PGA National Palmer hole 5
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PGA National Palmer hole 5
The long par-3 5th is a real challenge, especially now that it has a two-tiered green. Tim Gavrich / Golf Advisor
Images
PGA National Palmer hole 18 bunker
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PGA National Palmer hole 18 bunker
Brandon Johnson and his team from the Arnold Palmer Design Company have done a wonderful job renovating The Palmer Course at PGA National. Tim Gavrich/Golf Advisor
PGA National Palmer 4 green
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PGA National Palmer 4 green
This view from the left of the 4th green shows some of the interest added to The Palmer's putting surfaces. Beware the false front short of this pin! Tim Gavrich / Golf Advisor
PGA National Palmer hole 8
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PGA National Palmer hole 8
Close study of this greenside bunker at the par-5 eighth shows a subtly irregular edge, which gives this hazard a classic look. Tim Gavrich / Golf Advisor
PGA National Palmer hole 10
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PGA National Palmer hole 10
The tenth green has three distinct levels. Tim Gavrich / Golf Advisor
PGA National Palmer hole 12
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PGA National Palmer hole 12
The reachable par-5 12th has an interesting split fairway. Hit it through the gap left of the tall palm for a chance to get home in two, or play out to the right and make it a three-shot hole. Tim Gavrich / Golf Advisor
PGA National Palmer hole 15
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PGA National Palmer hole 15
This greenside bunker at the par-4 15th is a little larger and more expressive than some of the others on the course. Johnson and his team made the bunkers diverse but cohesive. Tim Gavrich / Golf Advisor
PGA National Palmer hole 16
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PGA National Palmer hole 16
This knob that intrudes onto the right-middle of the 16th green is much more severe than even the photo suggests. Tim Gavrich / Golf Advisor
PGA National Palmer hole 18
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PGA National Palmer hole 18
The par-5 18th at The Palmer offers one last, big test to golfers. Tim Gavrich / Golf Advisor
PGA National Palmer flag
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PGA National Palmer flag
The flag for The Palmer at PGA National brands both the resort and the course. Tim Gavrich / Golf Advisor
PGA National Palmer gator sign
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PGA National Palmer gator sign
Just a friendly reminder that you're in South Florida... Tim Gavrich / Golf Advisor
PGA National Palmer logo hedge
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PGA National Palmer logo hedge
A hedge trimmed to say "PGA" sits behind the 18th green at The Palmer. Tim Gavrich / Golf Advisor
PGA National hall of faces
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PGA National hall of faces
An array of bronzed faces of golf legends hangs in the hallway of the PGA National clubhouse. Tim Gavrich / Golf Advisor

Long live the new-look Palmer Course at PGA National Resort & Spa

PALM BEACH GARDENS, Fla. - Golf courses are living, evolving organisms. That means that they cannot be left alone for too long, lest they start to go wild around the edges.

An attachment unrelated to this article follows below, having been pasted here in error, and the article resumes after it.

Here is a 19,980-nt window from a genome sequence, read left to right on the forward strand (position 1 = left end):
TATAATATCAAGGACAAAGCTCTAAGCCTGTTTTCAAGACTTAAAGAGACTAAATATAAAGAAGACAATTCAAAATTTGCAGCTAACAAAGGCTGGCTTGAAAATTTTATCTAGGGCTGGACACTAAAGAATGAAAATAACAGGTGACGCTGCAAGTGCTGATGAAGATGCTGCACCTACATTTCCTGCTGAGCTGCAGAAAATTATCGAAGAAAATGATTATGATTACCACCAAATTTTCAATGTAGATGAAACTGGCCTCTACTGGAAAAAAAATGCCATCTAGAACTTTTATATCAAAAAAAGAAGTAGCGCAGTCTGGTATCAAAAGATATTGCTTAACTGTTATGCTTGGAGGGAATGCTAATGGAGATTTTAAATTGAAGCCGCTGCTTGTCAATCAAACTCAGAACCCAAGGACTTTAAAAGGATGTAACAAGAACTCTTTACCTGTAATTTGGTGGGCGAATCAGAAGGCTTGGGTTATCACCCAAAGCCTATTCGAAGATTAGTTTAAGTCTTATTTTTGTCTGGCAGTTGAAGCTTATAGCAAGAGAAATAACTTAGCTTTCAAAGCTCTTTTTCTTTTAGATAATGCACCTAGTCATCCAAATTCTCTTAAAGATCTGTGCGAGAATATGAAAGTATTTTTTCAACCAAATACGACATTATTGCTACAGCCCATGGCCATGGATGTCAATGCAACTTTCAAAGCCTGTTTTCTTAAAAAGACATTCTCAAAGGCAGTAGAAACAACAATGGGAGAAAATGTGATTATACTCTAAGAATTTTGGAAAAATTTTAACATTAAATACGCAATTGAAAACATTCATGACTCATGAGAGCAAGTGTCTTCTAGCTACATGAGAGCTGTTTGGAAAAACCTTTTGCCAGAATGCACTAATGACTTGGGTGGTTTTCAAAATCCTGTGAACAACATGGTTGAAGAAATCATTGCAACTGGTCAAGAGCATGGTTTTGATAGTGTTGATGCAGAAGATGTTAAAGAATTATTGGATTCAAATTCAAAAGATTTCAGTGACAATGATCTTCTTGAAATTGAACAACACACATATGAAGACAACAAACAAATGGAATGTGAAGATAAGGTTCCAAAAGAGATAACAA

That's why you've probably noticed the steady stream of headlines about courses undergoing renovations and restorations over the last few years.

The Palmer Course at PGA National Resort & Spa is the latest Florida layout to reopen after receiving its own touch-ups. Brandon Johnson, one of the principals of the late, great golfer's course design firm, led a team that preserved the resort's winding layout but renovated all 62 bunkers, replaced the fairways with Celebration Bermuda grass and the greens with TifEagle Bermuda grass.

Johnson also enlarged The Palmer's putting surfaces by more than half an acre in total, which means much greater variety of hole locations going forward. He also complicated the contours of the greens, which had been fairly flat before the project. Now, they have interesting knobs, tiers and swales that make for more intriguing approach shots and exacting putting without verging into the frustrating. There are also more fairway-length chipping areas by some greens. Donald Ross would approve of these new green complexes. So would Mr. Palmer.

The most striking green on the course is found at the longish par-3 tenth, a deep, three-level affair that will give players fits if they find themselves in the wrong section. Even though the green is not terribly wide, the day's hole location will also determine whether a fade or draw is called for on a given day. Strategic par threes are uncommon; Johnson and his team did well to fashion one here.

With The Palmer now up and running again, it joins The Champion, The Fazio and The Squire in having new-generation Bermuda greens, which don't require wintertime overseeding. This should save the PGA National maintenance staff both time and water resources, and the increased speed and firmness should appeal to members and resort guests alike.



Tim Gavrich is a Senior Writer for Golf Advisor and the Managing Editor of the Golf Vacation Insider newsletter. Follow him on Twitter @TimGavrich and on Instagram @TimGavrich.
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Long live the new-look Palmer Course at PGA National Resort & Spa
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